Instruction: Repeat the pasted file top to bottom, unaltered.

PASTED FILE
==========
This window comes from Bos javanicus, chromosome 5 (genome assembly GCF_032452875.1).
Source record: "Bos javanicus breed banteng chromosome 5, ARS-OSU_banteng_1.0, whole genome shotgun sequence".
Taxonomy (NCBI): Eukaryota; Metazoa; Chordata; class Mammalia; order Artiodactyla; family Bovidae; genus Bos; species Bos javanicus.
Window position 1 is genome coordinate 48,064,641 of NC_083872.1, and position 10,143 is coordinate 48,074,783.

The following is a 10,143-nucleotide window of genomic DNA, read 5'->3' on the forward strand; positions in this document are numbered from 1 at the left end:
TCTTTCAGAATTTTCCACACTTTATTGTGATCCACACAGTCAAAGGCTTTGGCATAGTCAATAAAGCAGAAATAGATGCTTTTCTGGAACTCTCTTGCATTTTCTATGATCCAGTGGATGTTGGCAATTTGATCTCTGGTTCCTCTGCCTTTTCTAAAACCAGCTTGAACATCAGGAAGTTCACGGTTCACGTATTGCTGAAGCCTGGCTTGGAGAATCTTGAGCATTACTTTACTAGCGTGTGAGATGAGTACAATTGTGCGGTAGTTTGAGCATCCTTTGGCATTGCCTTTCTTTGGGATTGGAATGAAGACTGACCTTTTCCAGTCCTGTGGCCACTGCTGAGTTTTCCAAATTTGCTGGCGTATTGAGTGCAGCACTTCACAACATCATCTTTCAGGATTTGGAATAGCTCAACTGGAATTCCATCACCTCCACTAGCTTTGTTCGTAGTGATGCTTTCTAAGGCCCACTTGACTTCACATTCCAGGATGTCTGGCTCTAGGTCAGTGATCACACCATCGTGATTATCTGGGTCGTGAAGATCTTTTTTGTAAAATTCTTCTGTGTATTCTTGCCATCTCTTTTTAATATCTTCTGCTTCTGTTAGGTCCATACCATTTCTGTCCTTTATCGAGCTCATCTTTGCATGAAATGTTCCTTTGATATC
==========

This window comes from Bos javanicus, chromosome 5 (genome assembly GCF_032452875.1).
Source record: "Bos javanicus breed banteng chromosome 5, ARS-OSU_banteng_1.0, whole genome shotgun sequence".
Taxonomy (NCBI): Eukaryota; Metazoa; Chordata; class Mammalia; order Artiodactyla; family Bovidae; genus Bos; species Bos javanicus.
Window position 1 is genome coordinate 48,064,641 of NC_083872.1, and position 10,143 is coordinate 48,074,783.

The following is a 10,143-nucleotide window of genomic DNA, read 5'->3' on the forward strand; positions in this document are numbered from 1 at the left end:
TCTTTCAGAATTTTCCACACTTTATTGTGATCCACACAGTCAAAGGCTTTGGCATAGTCAATAAAGCAGAAATAGATGCTTTTCTGGAACTCTCTTGCATTTTCTATGATCCAGTGGATGTTGGCAATTTGATCTCTGGTTCCTCTGCCTTTTCTAAAACCAGCTTGAACATCAGGAAGTTCACGGTTCACGTATTGCTGAAGCCTGGCTTGGAGAATCTTGAGCATTACTTTACTAGCGTGTGAGATGAGTACAATTGTGCGGTAGTTTGAGCATCCTTTGGCATTGCCTTTCTTTGGGATTGGAATGAAGACTGACCTTTTCCAGTCCTGTGGCCACTGCTGAGTTTTCCAAATTTGCTGGCGTATTGAGTGCAGCACTTCACAACATCATCTTTCAGGATTTGGAATAGCTCAACTGGAATTCCATCACCTCCACTAGCTTTGTTCGTAGTGATGCTTTCTAAGGCCCACTTGACTTCACATTCCAGGATGTCTGGCTCTAGGTCAGTGATCACACCATCGTGATTATCTGGGTCGTGAAGATCTTTTTTGTAAAATTCTTCTGTGTATTCTTGCCATCTCTTTTTAATATCTTCTGCTTCTGTTAGGTCCATACCATTTCTGTCCTTTATCGAGCTCATCTTTGCATGAAATGTTCCTTTGATATC